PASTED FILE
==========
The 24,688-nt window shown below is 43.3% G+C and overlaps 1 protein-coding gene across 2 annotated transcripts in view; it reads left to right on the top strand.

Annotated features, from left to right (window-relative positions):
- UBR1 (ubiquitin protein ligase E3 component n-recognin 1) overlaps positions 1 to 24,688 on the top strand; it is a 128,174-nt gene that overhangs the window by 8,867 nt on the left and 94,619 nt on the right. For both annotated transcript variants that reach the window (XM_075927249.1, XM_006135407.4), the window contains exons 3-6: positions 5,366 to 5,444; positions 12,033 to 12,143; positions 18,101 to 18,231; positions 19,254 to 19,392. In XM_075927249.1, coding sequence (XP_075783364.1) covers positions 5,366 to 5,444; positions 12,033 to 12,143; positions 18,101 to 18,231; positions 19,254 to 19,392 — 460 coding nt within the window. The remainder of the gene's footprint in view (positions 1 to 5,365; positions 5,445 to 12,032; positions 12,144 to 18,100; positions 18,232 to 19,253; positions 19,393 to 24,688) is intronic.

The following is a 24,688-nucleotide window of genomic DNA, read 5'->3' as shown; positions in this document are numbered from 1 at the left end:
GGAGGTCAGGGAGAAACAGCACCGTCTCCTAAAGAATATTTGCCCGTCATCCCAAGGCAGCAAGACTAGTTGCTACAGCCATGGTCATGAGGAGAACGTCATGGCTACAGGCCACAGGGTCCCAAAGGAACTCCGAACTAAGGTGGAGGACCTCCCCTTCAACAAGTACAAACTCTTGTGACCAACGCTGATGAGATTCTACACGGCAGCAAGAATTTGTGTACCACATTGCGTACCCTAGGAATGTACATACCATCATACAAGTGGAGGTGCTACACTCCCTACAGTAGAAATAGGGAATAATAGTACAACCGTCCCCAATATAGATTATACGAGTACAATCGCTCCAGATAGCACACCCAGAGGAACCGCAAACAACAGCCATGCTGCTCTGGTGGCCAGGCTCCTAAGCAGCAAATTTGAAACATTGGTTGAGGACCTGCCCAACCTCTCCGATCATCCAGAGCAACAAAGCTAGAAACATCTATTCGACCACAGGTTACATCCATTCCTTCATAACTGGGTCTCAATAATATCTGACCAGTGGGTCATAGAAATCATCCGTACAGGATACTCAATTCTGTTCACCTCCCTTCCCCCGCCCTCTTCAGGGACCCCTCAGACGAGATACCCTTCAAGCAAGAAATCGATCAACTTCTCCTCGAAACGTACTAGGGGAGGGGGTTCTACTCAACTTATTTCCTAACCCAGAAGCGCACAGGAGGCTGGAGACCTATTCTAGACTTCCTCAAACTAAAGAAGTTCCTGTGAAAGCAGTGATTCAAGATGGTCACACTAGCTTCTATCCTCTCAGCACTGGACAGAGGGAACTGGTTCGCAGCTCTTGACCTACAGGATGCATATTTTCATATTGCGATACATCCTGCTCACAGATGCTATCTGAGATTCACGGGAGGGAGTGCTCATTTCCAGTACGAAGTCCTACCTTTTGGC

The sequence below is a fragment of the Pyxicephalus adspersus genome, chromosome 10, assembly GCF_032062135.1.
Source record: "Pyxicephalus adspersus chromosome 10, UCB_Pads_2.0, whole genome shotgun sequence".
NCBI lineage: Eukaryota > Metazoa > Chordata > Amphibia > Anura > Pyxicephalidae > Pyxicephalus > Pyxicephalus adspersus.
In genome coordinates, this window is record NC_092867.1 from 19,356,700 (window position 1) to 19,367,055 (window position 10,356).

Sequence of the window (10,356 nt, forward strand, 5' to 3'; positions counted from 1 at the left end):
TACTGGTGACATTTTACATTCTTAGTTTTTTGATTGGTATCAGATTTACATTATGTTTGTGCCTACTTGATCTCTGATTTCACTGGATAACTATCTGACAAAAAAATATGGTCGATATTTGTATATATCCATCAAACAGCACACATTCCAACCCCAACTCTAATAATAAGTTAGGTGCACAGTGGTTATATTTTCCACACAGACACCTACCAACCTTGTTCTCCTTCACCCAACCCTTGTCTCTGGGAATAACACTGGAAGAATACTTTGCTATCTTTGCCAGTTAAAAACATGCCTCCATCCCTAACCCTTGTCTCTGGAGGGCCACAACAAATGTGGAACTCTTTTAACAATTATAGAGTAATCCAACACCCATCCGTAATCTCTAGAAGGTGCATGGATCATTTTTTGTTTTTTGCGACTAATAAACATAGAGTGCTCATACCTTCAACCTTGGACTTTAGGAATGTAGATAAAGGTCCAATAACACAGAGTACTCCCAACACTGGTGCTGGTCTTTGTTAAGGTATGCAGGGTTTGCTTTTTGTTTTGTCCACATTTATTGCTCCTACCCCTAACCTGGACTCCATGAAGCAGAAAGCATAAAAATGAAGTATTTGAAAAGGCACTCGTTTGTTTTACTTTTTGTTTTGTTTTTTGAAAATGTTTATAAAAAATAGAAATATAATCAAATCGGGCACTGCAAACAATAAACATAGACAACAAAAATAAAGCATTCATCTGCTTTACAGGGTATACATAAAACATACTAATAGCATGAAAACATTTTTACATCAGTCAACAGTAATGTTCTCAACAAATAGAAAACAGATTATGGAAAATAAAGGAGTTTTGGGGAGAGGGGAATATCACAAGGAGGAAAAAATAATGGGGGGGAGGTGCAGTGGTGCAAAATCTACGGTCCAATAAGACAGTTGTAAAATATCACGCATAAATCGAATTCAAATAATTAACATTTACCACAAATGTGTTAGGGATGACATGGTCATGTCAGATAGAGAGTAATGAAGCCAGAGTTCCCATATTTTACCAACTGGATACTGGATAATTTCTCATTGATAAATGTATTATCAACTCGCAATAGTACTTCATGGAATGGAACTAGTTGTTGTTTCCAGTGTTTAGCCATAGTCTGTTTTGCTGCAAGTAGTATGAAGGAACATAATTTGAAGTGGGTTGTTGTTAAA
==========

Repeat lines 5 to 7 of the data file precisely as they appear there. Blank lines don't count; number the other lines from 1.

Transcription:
GGAGGTCAGGGAGAAACAGCACCGTCTCCTAAAGAATATTTGCCCGTCATCCCAAGGCAGCAAGACTAGTTGCTACAGCCATGGTCATGAGGAGAACGTCATGGCTACAGGCCACAGGGTCCCAAAGGAACTCCGAACTAAGGTGGAGGACCTCCCCTTCAACAAGTACAAACTCTTGTGACCAACGCTGATGAGATTCTACACGGCAGCAAGAATTTGTGTACCACATTGCGTACCCTAGGAATGTACATACCATCATACAAGTGGAGGTGCTACACTCCCTACAGTAGAAATAGGGAATAATAGTACAACCGTCCCCAATATAGATTATACGAGTACAATCGCTCCAGATAGCACACCCAGAGGAACCGCAAACAACAGCCATGCTGCTCTGGTGGCCAGGCTCCTAAGCAGCAAATTTGAAACATTGGTTGAGGACCTGCCCAACCTCTCCGATCATCCAGAGCAACAAAGCTAGAAACATCTATTCGACCACAGGTTACATCCATTCCTTCATAACTGGGTCTCAATAATATCTGACCAGTGGGTCATAGAAATCATCCGTACAGGATACTCAATTCTGTTCACCTCCCTTCCCCCGCCCTCTTCAGGGACCCCTCAGACGAGATACCCTTCAAGCAAGAAATCGATCAACTTCTCCTCGAAACGTACTAGGGGAGGGGGTTCTACTCAACTTATTTCCTAACCCAGAAGCGCACAGGAGGCTGGAGACCTATTCTAGACTTCCTCAAACTAAAGAAGTTCCTGTGAAAGCAGTGATTCAAGATGGTCACACTAGCTTCTATCCTCTCAGCACTGGACAGAGGGAACTGGTTCGCAGCTCTTGACCTACAGGATGCATATTTTCATATTGCGATACATCCTGCTCACAGATGCTATCTGAGATTCACGGGAGGGAGTGCTCATTTCCAGTACGAAGTCCTACCTTTTGGC

The sequence below is a fragment of the Pyxicephalus adspersus genome, chromosome 10, assembly GCF_032062135.1.
Source record: "Pyxicephalus adspersus chromosome 10, UCB_Pads_2.0, whole genome shotgun sequence".